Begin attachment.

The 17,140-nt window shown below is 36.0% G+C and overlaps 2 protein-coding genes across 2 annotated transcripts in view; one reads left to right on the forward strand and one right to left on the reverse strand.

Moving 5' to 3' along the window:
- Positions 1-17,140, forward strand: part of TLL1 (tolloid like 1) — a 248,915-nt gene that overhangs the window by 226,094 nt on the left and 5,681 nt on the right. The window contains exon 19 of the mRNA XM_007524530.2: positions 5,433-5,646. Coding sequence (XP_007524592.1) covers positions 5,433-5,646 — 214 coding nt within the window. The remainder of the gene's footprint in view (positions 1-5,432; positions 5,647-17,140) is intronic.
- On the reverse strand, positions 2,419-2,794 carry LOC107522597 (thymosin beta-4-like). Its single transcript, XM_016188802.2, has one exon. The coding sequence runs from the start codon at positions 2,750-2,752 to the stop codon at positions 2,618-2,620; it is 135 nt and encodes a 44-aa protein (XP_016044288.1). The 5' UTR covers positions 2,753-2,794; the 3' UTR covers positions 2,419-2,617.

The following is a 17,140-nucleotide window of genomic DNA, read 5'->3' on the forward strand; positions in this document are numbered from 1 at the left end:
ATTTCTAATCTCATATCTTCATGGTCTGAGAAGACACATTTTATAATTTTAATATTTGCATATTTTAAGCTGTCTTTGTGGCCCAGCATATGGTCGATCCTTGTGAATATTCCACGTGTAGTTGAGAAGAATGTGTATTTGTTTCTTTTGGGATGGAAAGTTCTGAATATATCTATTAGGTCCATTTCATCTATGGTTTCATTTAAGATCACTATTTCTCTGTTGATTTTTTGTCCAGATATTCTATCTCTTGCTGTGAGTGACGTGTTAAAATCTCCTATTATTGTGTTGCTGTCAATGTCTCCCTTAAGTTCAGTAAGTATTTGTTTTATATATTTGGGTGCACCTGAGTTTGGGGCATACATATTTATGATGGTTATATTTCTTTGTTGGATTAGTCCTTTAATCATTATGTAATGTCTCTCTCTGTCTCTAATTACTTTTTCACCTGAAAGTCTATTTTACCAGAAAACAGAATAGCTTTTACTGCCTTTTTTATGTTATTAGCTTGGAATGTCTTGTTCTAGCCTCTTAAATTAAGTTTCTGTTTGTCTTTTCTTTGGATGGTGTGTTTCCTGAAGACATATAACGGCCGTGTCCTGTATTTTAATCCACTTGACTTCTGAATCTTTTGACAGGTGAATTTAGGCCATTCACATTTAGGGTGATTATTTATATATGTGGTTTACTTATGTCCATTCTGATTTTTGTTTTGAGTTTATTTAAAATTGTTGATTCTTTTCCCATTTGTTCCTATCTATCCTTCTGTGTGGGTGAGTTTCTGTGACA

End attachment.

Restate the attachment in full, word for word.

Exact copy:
The 17,140-nt window shown below is 36.0% G+C and overlaps 2 protein-coding genes across 2 annotated transcripts in view; one reads left to right on the forward strand and one right to left on the reverse strand.

Moving 5' to 3' along the window:
- Positions 1-17,140, forward strand: part of TLL1 (tolloid like 1) — a 248,915-nt gene that overhangs the window by 226,094 nt on the left and 5,681 nt on the right. The window contains exon 19 of the mRNA XM_007524530.2: positions 5,433-5,646. Coding sequence (XP_007524592.1) covers positions 5,433-5,646 — 214 coding nt within the window. The remainder of the gene's footprint in view (positions 1-5,432; positions 5,647-17,140) is intronic.
- On the reverse strand, positions 2,419-2,794 carry LOC107522597 (thymosin beta-4-like). Its single transcript, XM_016188802.2, has one exon. The coding sequence runs from the start codon at positions 2,750-2,752 to the stop codon at positions 2,618-2,620; it is 135 nt and encodes a 44-aa protein (XP_016044288.1). The 5' UTR covers positions 2,753-2,794; the 3' UTR covers positions 2,419-2,617.

The following is a 17,140-nucleotide window of genomic DNA, read 5'->3' on the forward strand; positions in this document are numbered from 1 at the left end:
ATTTCTAATCTCATATCTTCATGGTCTGAGAAGACACATTTTATAATTTTAATATTTGCATATTTTAAGCTGTCTTTGTGGCCCAGCATATGGTCGATCCTTGTGAATATTCCACGTGTAGTTGAGAAGAATGTGTATTTGTTTCTTTTGGGATGGAAAGTTCTGAATATATCTATTAGGTCCATTTCATCTATGGTTTCATTTAAGATCACTATTTCTCTGTTGATTTTTTGTCCAGATATTCTATCTCTTGCTGTGAGTGACGTGTTAAAATCTCCTATTATTGTGTTGCTGTCAATGTCTCCCTTAAGTTCAGTAAGTATTTGTTTTATATATTTGGGTGCACCTGAGTTTGGGGCATACATATTTATGATGGTTATATTTCTTTGTTGGATTAGTCCTTTAATCATTATGTAATGTCTCTCTCTGTCTCTAATTACTTTTTCACCTGAAAGTCTATTTTACCAGAAAACAGAATAGCTTTTACTGCCTTTTTTATGTTATTAGCTTGGAATGTCTTGTTCTAGCCTCTTAAATTAAGTTTCTGTTTGTCTTTTCTTTGGATGGTGTGTTTCCTGAAGACATATAACGGCCGTGTCCTGTATTTTAATCCACTTGACTTCTGAATCTTTTGACAGGTGAATTTAGGCCATTCACATTTAGGGTGATTATTTATATATGTGGTTTACTTATGTCCATTCTGATTTTTGTTTTGAGTTTATTTAAAATTGTTGATTCTTTTCCCATTTGTTCCTATCTATCCTTCTGTGTGGGTGAGTTTCTGTGACA